Wednesday, May 4, 2011

André Balazs: The king of America

David Usborne profiled André Balazs, the hotel tycoon, for the Independent, a tabloid format British Newspaper that is seen as left-leaning, (although is not politically affiliated,) in November 2006.

Balazs, 49 years old, with a penchant for Prada, Uma Thurman (his then girlfriend - now courtney love) and 'handsome good looks', is the son of hungarian immigrants who settled in Cambridge, MA, where his father taught at Harvard Medical School. Balazs pursued an Ivy league education in Humanities at Cornell, followed by a post-grad course in Journalism and business at Columbia University in NYC. After founding a sucessful Biotech company, Biomatrix, with his father.

In 1984 Balazs moved to the bright lights of NYC into the then-warehouse-district of Soho. Stumbling into hospitality when he was invited to invest in Manhattan nightclub MK, the impresario invested in a string of restaurants, moving into the more challenging realm of hotels with his acquisition of the iconic hollywood Chateau Marmont. Fallen into disrepair, the hotel had housed legends such as greta garbo, Clark gable, F Scott Fitzgerald, Marilyn Monroe, Howard Hughes, Vivien Leigh, Jim morrison and Josh Belushi (Several of whom almost died there). The challenge was to overhaul the chateau, "from top to bottom" whilst maintaining its mythology, 'authenticity' and mystique. As Balazs notes...

"Now people go in and say, 'Oh, isn't this amazing, isn't it a genius thing that they've kept it all?' But frankly there isn't a surface there that is original. A lot of it is creating a fantasy that everything feels just authentic and just right."

The relationship with a hotel is 'deeply personal' and so a very delicate business to manage. Balazs notes that the experience can range...

"from the deeply personal moments, to the public moments, the business moments and the friendship moments. It means trying to provide every kind of nuanced space and thinking about how to provide the best environments for each of those activities to unfold. That's what fascinates me. It is not just allowing them to unfold but stimulating their unfolding."

The flagship of the hotels under Balazs's ownership would be the Mercer, a 75 room former warehouse in the SoHo district of Manhattan. With an intimate, library-like atmosphere, in a romanesque revival building, the Mercer offers "loft style living" and the "sense of whimsy and overt sexiness. The NYT says "If god is in the details, then someone at the Mercer is a true believer."

Whimsical references in his hotels aren't as impulsive and unplanned as they may seem... "a scantily clad model prone in a vitrine behind the front desk - is actually meant to pay homage to atime when the neighbourhood was the territory of street-walkers and voyeurs." Each hotel is taken on as an individual project with it's own geographical, cultural and historical context, with Balazs noting

"One of the few luxuries left is travel," he explains. "And the aspect of travel that is luxurious is not the movement, but the being there. So I think that one of the things that most matters and will matter increasingly is that when you are in some place you actually feel like you are there, that the 'there' is very different from whence you came. When you're in London, you should feel like you're in London. That unleashes a whole creative process. There should be no confusion whatever between London and New York or even between SoHo and Wall Street. What has been fun for me about this is that we have always looked at this as not just what city or what neighbourhood you're in, but even what building."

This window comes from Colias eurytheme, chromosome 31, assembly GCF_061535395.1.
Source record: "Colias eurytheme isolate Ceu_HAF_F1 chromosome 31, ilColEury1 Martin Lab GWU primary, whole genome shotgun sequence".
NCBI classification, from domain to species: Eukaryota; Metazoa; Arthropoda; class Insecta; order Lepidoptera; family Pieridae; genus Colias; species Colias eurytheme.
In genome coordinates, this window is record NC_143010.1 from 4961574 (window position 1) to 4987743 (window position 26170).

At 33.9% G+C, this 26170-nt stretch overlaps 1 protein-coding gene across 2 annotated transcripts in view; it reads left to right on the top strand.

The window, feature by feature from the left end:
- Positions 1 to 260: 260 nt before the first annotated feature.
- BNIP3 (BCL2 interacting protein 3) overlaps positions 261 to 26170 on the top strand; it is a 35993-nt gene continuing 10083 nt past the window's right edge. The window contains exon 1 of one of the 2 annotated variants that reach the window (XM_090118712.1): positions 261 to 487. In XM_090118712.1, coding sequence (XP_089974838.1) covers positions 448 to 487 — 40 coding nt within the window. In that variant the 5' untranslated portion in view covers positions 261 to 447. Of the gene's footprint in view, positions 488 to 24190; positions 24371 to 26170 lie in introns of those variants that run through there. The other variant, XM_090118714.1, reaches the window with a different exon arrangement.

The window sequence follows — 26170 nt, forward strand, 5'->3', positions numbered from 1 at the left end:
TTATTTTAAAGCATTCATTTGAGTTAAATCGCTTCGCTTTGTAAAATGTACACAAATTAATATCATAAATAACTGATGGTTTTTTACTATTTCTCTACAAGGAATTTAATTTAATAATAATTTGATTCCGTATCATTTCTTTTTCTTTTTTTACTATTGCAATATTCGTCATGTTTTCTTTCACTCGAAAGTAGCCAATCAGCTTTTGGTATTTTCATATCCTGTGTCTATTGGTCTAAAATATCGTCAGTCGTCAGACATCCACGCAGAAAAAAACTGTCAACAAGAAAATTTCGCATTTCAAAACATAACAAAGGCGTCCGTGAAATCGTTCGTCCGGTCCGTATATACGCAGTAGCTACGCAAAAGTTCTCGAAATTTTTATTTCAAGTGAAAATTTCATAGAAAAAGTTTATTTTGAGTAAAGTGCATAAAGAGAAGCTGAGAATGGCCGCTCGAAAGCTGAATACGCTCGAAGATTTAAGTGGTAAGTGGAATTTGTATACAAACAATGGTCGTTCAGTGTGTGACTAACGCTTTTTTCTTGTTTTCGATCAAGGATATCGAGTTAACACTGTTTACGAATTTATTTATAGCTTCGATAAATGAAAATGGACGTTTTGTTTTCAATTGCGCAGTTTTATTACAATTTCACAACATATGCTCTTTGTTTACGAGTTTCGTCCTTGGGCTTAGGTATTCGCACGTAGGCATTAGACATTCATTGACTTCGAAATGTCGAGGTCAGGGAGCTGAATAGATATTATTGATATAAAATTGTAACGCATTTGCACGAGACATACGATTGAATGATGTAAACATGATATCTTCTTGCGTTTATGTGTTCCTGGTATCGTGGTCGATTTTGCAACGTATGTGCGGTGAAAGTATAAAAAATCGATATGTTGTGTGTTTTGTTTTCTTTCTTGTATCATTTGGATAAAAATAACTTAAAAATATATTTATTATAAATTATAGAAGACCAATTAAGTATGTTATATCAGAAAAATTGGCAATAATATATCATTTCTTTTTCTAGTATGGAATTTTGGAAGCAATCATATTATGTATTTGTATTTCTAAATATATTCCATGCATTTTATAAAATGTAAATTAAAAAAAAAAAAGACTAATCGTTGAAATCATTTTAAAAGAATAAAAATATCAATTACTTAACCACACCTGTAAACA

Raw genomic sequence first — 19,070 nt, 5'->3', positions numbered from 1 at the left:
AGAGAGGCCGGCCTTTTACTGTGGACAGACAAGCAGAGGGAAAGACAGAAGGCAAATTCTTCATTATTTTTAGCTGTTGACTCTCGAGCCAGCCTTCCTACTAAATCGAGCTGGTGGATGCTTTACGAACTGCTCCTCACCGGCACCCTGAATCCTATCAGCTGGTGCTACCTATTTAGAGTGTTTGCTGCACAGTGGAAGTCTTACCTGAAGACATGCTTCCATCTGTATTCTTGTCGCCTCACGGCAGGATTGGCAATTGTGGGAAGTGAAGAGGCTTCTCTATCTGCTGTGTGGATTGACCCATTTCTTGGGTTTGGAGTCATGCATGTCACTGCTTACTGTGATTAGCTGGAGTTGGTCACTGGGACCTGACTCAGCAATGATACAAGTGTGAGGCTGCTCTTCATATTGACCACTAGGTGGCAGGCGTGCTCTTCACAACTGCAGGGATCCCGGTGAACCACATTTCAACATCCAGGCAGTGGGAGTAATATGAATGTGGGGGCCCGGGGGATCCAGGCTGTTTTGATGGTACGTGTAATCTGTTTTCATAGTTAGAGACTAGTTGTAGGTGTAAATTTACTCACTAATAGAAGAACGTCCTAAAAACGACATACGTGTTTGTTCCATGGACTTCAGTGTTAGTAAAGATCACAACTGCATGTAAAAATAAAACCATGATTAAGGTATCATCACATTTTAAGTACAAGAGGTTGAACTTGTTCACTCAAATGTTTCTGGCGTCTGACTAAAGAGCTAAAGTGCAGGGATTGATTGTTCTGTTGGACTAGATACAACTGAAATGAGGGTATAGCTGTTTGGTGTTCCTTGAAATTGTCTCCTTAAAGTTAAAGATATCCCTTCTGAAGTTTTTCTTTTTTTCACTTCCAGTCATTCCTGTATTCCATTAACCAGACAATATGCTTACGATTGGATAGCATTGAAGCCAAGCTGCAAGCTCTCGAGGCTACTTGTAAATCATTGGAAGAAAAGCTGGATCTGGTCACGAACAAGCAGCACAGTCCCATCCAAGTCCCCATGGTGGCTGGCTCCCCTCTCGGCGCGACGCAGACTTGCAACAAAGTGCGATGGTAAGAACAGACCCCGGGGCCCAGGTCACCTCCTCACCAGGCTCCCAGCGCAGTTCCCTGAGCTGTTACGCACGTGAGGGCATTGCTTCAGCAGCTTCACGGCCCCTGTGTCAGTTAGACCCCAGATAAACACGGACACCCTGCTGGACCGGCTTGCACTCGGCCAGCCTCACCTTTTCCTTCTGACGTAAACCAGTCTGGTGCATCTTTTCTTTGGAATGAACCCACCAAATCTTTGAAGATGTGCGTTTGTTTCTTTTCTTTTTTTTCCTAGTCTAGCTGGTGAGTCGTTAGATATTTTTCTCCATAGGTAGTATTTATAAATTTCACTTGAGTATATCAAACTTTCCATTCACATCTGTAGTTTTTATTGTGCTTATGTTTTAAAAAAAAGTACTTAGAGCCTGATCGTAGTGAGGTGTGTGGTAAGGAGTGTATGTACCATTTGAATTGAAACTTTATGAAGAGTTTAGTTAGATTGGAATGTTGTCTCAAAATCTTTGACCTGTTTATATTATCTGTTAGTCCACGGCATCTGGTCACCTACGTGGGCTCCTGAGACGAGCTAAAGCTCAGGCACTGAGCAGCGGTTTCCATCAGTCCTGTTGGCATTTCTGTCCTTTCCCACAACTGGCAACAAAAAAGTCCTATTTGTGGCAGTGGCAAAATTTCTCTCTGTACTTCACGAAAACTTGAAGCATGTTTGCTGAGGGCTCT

His reputation is such that, in a residential project in the Jean Nouvel building, the appartments put on sale sold out in two days (only two left available) without Balazs spending a dollar on advertising. Word of mouth support covered all distribution, and some of the units cost as much as $15m. Balazs has been successful at branding himself- creating an association with quality and superior design- establishing himself as a tastemaker. And he is meticulous- a bathroom wall must be the right size to take the tiles he has chosen, so none of them has to be cut. "That would spoil everything."

His next big residential project is William Beaver House, the first new from-the-ground-up luxury residential tower in the financial district near Wall Street. The project will offer more than 300 apartments to buyers with $2m or more to spare, and Balazs hopes to capture some of the "urbanness" and "grit" (the authenticity of the lower manhattan neighborhood) and revitalise the area, that becomes abandoned when the financial workers leave. Osborne recounts:

He has built into William Beaver an array of public spaces, from a 24-hour restaurant, to be overseen by Giorgio Deluca of Dean & Deluca fame, to a screening room and night club, spa areas, squash court, small dog park and even a Jacuzzi with a glass bottom directly above the main entrance. He agrees that once the place is ready in 2008 it will offer almost as many leisure opportunities as a cruise ship. When I suggest that all that is missing is an ice rink, he cries, "Damn it. You don't mind if I take that idea do you?"

In terms of hotels, Balazs' long held dream is to build a Hotel-Spa in his father's homeland, to rival the fabled Hotel Gellert in Budapest, home to a complex of subterannean spas. From his 'budget' hotels such as QT (now the room mate grace) to The Standard in South Beach, Balazs has always emphasised the quality of the spas in his hotels.

His most recent plans at time of writing? Fortress house on Savile row. he planned on turning it into one of london's most luxurious hotels, with 80 rooms. the latest news?

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